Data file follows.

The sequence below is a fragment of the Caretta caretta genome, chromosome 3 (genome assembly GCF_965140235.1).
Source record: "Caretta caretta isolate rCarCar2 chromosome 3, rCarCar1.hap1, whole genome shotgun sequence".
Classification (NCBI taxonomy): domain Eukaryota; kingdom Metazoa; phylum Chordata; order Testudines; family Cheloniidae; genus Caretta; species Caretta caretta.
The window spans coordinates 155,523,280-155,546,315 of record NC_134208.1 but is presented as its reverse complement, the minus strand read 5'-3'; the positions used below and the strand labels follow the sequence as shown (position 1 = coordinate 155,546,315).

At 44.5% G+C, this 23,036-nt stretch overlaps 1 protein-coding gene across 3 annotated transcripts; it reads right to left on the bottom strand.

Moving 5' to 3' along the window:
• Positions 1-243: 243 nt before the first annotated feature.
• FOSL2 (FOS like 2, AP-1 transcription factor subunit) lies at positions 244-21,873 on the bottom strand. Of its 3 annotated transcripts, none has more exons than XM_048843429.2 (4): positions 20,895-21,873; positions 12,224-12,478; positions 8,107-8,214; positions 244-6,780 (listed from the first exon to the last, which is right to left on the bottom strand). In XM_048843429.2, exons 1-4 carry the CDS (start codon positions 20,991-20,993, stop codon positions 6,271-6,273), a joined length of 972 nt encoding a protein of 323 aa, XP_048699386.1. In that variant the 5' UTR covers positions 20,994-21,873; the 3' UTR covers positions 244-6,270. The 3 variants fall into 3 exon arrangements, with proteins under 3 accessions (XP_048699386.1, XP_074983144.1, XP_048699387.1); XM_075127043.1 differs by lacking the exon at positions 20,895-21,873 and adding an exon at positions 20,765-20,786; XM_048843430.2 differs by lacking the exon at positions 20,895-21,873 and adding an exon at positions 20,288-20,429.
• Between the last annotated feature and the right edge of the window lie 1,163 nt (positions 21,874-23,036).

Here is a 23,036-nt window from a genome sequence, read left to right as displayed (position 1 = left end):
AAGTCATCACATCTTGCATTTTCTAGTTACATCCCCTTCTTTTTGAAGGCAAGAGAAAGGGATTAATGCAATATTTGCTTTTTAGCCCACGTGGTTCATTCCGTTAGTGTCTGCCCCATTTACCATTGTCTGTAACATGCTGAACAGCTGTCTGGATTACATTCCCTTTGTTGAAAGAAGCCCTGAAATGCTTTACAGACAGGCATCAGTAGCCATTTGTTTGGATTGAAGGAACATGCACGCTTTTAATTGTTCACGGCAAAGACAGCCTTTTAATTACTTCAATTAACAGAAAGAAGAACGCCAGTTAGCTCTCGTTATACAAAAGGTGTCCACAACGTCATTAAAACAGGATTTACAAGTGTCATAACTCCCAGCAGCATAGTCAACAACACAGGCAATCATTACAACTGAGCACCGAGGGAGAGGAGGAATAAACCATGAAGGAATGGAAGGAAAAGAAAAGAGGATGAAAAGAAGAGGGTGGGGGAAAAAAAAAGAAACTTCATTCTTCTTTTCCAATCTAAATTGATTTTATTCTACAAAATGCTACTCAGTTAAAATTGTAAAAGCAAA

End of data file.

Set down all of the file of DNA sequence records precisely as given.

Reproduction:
The sequence below is a fragment of the Caretta caretta genome, chromosome 3 (genome assembly GCF_965140235.1).
Source record: "Caretta caretta isolate rCarCar2 chromosome 3, rCarCar1.hap1, whole genome shotgun sequence".
Classification (NCBI taxonomy): domain Eukaryota; kingdom Metazoa; phylum Chordata; order Testudines; family Cheloniidae; genus Caretta; species Caretta caretta.
The window spans coordinates 155,523,280-155,546,315 of record NC_134208.1 but is presented as its reverse complement, the minus strand read 5'-3'; the positions used below and the strand labels follow the sequence as shown (position 1 = coordinate 155,546,315).

At 44.5% G+C, this 23,036-nt stretch overlaps 1 protein-coding gene across 3 annotated transcripts; it reads right to left on the bottom strand.

Moving 5' to 3' along the window:
• Positions 1-243: 243 nt before the first annotated feature.
• FOSL2 (FOS like 2, AP-1 transcription factor subunit) lies at positions 244-21,873 on the bottom strand. Of its 3 annotated transcripts, none has more exons than XM_048843429.2 (4): positions 20,895-21,873; positions 12,224-12,478; positions 8,107-8,214; positions 244-6,780 (listed from the first exon to the last, which is right to left on the bottom strand). In XM_048843429.2, exons 1-4 carry the CDS (start codon positions 20,991-20,993, stop codon positions 6,271-6,273), a joined length of 972 nt encoding a protein of 323 aa, XP_048699386.1. In that variant the 5' UTR covers positions 20,994-21,873; the 3' UTR covers positions 244-6,270. The 3 variants fall into 3 exon arrangements, with proteins under 3 accessions (XP_048699386.1, XP_074983144.1, XP_048699387.1); XM_075127043.1 differs by lacking the exon at positions 20,895-21,873 and adding an exon at positions 20,765-20,786; XM_048843430.2 differs by lacking the exon at positions 20,895-21,873 and adding an exon at positions 20,288-20,429.
• Between the last annotated feature and the right edge of the window lie 1,163 nt (positions 21,874-23,036).

Here is a 23,036-nt window from a genome sequence, read left to right as displayed (position 1 = left end):
AAGTCATCACATCTTGCATTTTCTAGTTACATCCCCTTCTTTTTGAAGGCAAGAGAAAGGGATTAATGCAATATTTGCTTTTTAGCCCACGTGGTTCATTCCGTTAGTGTCTGCCCCATTTACCATTGTCTGTAACATGCTGAACAGCTGTCTGGATTACATTCCCTTTGTTGAAAGAAGCCCTGAAATGCTTTACAGACAGGCATCAGTAGCCATTTGTTTGGATTGAAGGAACATGCACGCTTTTAATTGTTCACGGCAAAGACAGCCTTTTAATTACTTCAATTAACAGAAAGAAGAACGCCAGTTAGCTCTCGTTATACAAAAGGTGTCCACAACGTCATTAAAACAGGATTTACAAGTGTCATAACTCCCAGCAGCATAGTCAACAACACAGGCAATCATTACAACTGAGCACCGAGGGAGAGGAGGAATAAACCATGAAGGAATGGAAGGAAAAGAAAAGAGGATGAAAAGAAGAGGGTGGGGGAAAAAAAAAGAAACTTCATTCTTCTTTTCCAATCTAAATTGATTTTATTCTACAAAATGCTACTCAGTTAAAATTGTAAAAGCAAA